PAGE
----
It seems like the boys have got there mojo workin’ on full tilt these days. This CD is so jam packed that they had to leave some recent songs like “There’s No Fun in Fundamentalism” for the B-sides pile. But all the hot topics are on display here, told with a healthy dose of sarcasm and contempt. Religion, politics, drugs and drinking are all song fodder. “Seeing Double at the Triple Rock” is a great example as Fat Mike sings— “Its 3 o’clock at The Triple Rock, another round of watching Paddy talk/it’s where you wanna get snowed in when you get snowed in.” Other tunes that had me spittin’ up my Cheerios are “Leaving Jesusland” and “Getting High on the Down Low.” But if you want to know what NOFX are about, just listen to “60 Percent”, which is their “Treatment Bound” — “We’re the self crowned kings of candor, sultans of slander/which mean we make more money/we’ve got better prescriptions/we own most of our own music/no one’s got their hands in our pockets/we don’t have management/we get to play loaded/and only 3 months a year.” What a fucking life. –Sean Koepenick (Fat Wreck)


NIGHTS LIKE THESE:
The Faithless: CD
Lots of yelling and a bunch of metal. Pretty much what I expect from Victory. –Megan Pants (Victory)


NEW MINORITY, THE:
What’s Left of Our Freedom: CD
I’m not really hearing the death rock influence they purport to have—I’m hearing more Mentally Ill and Saccharine Trust than Christian Death and 45 Grave—but what I am hearing is creative, intelligent, very fine punk/hardcore from a band that’s obviously got more brains and less desire to follow the herd than many others. Only gripe I have is the mix could’ve been a lot stronger—burying the guitars is never a good idea. Outside of that, here’s hoping these guys are planning to be around for the long haul. –Jimmy Alvarado (Valiant Death)


NEW LOU REEDS, THE:
Top Billin’: CD
The New Lou Reeds are a lot like Gay Dad or the Drugstore Cowboys—you’ve heard the name but not the music. I mean, I could go on and on about how stupid the New Lou Reeds’ name is. I’ll keep it down to one gripe: Why Lou Reed? Papa Reed has released two and a half good albums since leaving the Velvets. That’s pretty fucking pathetic. I mean, what other occupation would allow that kind of inconsistency? While at the post office, Charles Bukowski had to throw letters into their respective slots with something like ninety percent accuracy. Had Lou Reed chosen a career at a NYC post office branch, the sour fucker would’ve been canned on his first day. Fuck Lou Reed. This band should be called The New John Cales. Think about it. Vintage Violence is way better than anything Lou did after the Velvets. And I’ll stand by that, motherfucker. So you want to hear a review of this record? It’s okay. Fuck, not great, but not bad either. It’s got a Southern, Compulsive Gamblers touch. It has a singer with a vocal delivery reminiscent of David Thomas from Pere Ubu. And that’s about it. A fucking five out of ten: also known as supreme mediocrity. Unless The New Lou Reeds can pick up the fucking pace, all subsequent albums should be called Rock and Roll Heart or Growing Up In Public (AKA the Reed albums not worth pissing on). –Ryan Leach (Exit Stencil)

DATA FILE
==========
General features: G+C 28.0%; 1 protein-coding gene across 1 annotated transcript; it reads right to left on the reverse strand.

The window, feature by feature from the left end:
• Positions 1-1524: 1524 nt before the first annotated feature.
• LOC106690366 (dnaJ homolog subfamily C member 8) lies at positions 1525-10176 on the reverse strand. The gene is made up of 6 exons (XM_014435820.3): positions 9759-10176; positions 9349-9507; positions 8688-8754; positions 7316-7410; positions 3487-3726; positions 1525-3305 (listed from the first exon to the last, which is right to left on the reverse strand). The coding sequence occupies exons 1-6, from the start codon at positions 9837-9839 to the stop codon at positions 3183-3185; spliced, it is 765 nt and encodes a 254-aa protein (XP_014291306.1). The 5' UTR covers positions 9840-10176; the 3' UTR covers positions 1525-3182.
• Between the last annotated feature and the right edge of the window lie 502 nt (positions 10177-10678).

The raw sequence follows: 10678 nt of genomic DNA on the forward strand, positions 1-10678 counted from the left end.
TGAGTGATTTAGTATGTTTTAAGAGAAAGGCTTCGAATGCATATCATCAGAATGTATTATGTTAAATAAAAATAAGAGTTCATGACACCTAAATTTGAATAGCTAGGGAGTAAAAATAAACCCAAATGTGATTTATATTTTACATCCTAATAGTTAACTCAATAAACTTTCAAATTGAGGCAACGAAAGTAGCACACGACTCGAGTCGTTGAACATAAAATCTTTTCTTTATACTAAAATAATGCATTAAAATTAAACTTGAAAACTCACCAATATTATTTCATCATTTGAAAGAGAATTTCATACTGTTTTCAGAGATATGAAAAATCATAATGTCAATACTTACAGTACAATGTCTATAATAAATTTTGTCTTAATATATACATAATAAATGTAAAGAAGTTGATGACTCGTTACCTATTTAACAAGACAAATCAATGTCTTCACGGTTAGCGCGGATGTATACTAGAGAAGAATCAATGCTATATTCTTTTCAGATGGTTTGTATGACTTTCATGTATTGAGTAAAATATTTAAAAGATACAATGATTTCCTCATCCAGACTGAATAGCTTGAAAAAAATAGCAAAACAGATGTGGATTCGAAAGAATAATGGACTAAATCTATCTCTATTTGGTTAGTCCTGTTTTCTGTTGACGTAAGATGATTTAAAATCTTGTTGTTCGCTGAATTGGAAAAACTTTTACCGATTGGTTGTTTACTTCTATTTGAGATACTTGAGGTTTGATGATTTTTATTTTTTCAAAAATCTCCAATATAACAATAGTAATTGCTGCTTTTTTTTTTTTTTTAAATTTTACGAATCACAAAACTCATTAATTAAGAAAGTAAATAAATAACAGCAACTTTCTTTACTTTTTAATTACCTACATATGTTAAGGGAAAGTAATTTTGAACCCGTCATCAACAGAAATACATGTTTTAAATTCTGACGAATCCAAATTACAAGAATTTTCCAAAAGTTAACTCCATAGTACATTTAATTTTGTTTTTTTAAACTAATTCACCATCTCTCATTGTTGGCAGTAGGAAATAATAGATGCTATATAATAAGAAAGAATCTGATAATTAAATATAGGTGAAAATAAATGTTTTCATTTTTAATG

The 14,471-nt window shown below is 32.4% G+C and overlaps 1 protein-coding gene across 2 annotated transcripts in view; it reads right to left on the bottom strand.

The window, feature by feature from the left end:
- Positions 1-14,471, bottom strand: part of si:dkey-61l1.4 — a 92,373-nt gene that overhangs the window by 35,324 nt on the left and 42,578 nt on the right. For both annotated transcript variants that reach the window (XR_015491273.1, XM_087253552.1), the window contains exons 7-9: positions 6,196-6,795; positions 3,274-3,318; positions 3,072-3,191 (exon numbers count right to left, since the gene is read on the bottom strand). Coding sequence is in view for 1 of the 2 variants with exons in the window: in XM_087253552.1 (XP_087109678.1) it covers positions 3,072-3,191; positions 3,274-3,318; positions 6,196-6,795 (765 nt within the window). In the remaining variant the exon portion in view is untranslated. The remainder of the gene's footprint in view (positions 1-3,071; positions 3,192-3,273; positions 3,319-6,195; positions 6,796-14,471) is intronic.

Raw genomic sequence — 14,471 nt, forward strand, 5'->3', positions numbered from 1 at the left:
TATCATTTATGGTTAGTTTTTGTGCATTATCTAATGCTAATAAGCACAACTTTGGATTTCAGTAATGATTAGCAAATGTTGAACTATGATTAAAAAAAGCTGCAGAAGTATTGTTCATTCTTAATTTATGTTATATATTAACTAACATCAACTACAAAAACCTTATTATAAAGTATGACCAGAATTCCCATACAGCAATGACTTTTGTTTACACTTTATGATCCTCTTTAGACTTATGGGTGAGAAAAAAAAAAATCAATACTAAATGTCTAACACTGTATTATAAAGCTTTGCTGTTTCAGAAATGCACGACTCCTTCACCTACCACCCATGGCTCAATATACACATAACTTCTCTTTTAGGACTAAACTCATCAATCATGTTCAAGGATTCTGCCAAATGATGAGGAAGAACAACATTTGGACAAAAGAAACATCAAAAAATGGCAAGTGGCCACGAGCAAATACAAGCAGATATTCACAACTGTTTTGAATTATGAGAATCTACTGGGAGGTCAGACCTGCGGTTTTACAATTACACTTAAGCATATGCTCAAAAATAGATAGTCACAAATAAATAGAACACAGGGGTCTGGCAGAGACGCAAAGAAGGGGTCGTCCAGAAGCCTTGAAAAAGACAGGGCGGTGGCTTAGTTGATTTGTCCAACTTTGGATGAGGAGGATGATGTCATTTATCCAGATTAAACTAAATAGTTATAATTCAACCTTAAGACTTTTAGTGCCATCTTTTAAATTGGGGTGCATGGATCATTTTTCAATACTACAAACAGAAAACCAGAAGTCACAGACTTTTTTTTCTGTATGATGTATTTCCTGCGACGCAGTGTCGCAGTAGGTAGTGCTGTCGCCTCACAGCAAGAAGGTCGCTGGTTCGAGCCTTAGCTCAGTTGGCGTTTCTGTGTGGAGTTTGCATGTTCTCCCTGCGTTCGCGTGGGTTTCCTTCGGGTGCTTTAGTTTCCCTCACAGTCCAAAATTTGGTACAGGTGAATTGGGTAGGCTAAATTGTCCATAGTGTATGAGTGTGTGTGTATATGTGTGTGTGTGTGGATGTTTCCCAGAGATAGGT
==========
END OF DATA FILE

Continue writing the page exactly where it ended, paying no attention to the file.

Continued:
NECKTIES MAKE ME NERVOU:
Self-titled: 7”
One day, years ago, when I working a coffee job, a guy dressed very similarly to me—T-shirt, jeans, sneakers—came in and looked really jumpy. I didn’t ask. He just started talking as I handed him his cup. “I was at the Golden Donut Palace up the street. Two dudes in clown masks came in and held the place up with shotguns. They only took stuff from the men in ties and the rich-looking women. Left all the manual laborers alone.” That’s always stuck with me. If I ever lead a life of crime, neckties will somehow be used as a barometer. Neckties Make Me Nervous follow suit: it feels like they’re holding up rich “picked first in kickball” punk rockers at gunpoint with their stripped-down, gritty DIY punk that’s swollen with smarts and well-placed pride in being a societal fuck up, way past the time in life where it’s fashionable. Fans of Crimpshrine and Cleveland Bound Death Sentence take note. (Features a member of Pelvis Wesley, too.) Very satisfying. –Todd Taylor (Geykido Comet)


MURDER DISCO X:
Ground Zero: Stuttgart: LP
Another band that has been around for more than ten years, and I hear them for the first time now. This band from Germany might have flown under my sights but is in focus now. Punk that plays a straight forward power brand of punk. Kind of gave me the feeling of listening to the first MDC record or hearing Negative Approach. But also has the sound ‘88 hardcore that came out of the East Coast. The power that comes thru the speakers is undeniable. Two covers of Terveet Kadet and Self Destruct might go unnoticed if you were not familiar because they made it their own. Each song has a variance to make it an easy listen from start to finish. I personally felt there were no fillers to be heard and I continued to flip the record over and over many times before I went to listen to something else. If they ever tour the West Coast, I am so there! –Donofthedead (Profane Existence)